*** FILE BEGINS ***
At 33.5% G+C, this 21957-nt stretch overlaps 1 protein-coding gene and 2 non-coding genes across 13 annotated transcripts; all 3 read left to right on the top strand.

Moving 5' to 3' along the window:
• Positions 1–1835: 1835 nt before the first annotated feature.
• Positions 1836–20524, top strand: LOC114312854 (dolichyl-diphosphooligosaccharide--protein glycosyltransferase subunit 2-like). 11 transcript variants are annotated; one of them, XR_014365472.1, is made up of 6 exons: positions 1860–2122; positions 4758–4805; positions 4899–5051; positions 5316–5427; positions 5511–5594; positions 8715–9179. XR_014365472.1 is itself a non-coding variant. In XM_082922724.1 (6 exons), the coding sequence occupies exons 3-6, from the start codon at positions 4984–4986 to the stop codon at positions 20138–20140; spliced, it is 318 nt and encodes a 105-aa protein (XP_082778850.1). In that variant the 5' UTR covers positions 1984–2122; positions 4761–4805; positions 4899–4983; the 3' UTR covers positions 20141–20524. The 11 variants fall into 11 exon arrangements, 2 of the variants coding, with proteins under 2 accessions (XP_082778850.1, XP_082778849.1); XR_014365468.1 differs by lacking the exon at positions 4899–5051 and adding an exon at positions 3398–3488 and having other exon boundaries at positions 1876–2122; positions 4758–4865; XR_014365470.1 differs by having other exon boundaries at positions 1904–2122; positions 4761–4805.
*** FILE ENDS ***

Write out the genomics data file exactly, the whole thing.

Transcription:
At 33.5% G+C, this 21957-nt stretch overlaps 1 protein-coding gene and 2 non-coding genes across 13 annotated transcripts; all 3 read left to right on the top strand.

Moving 5' to 3' along the window:
• Positions 1–1835: 1835 nt before the first annotated feature.
• Positions 1836–20524, top strand: LOC114312854 (dolichyl-diphosphooligosaccharide--protein glycosyltransferase subunit 2-like). 11 transcript variants are annotated; one of them, XR_014365472.1, is made up of 6 exons: positions 1860–2122; positions 4758–4805; positions 4899–5051; positions 5316–5427; positions 5511–5594; positions 8715–9179. XR_014365472.1 is itself a non-coding variant. In XM_082922724.1 (6 exons), the coding sequence occupies exons 3-6, from the start codon at positions 4984–4986 to the stop codon at positions 20138–20140; spliced, it is 318 nt and encodes a 105-aa protein (XP_082778850.1). In that variant the 5' UTR covers positions 1984–2122; positions 4761–4805; positions 4899–4983; the 3' UTR covers positions 20141–20524. The 11 variants fall into 11 exon arrangements, 2 of the variants coding, with proteins under 2 accessions (XP_082778850.1, XP_082778849.1); XR_014365468.1 differs by lacking the exon at positions 4899–5051 and adding an exon at positions 3398–3488 and having other exon boundaries at positions 1876–2122; positions 4758–4865; XR_014365470.1 differs by having other exon boundaries at positions 1904–2122; positions 4761–4805.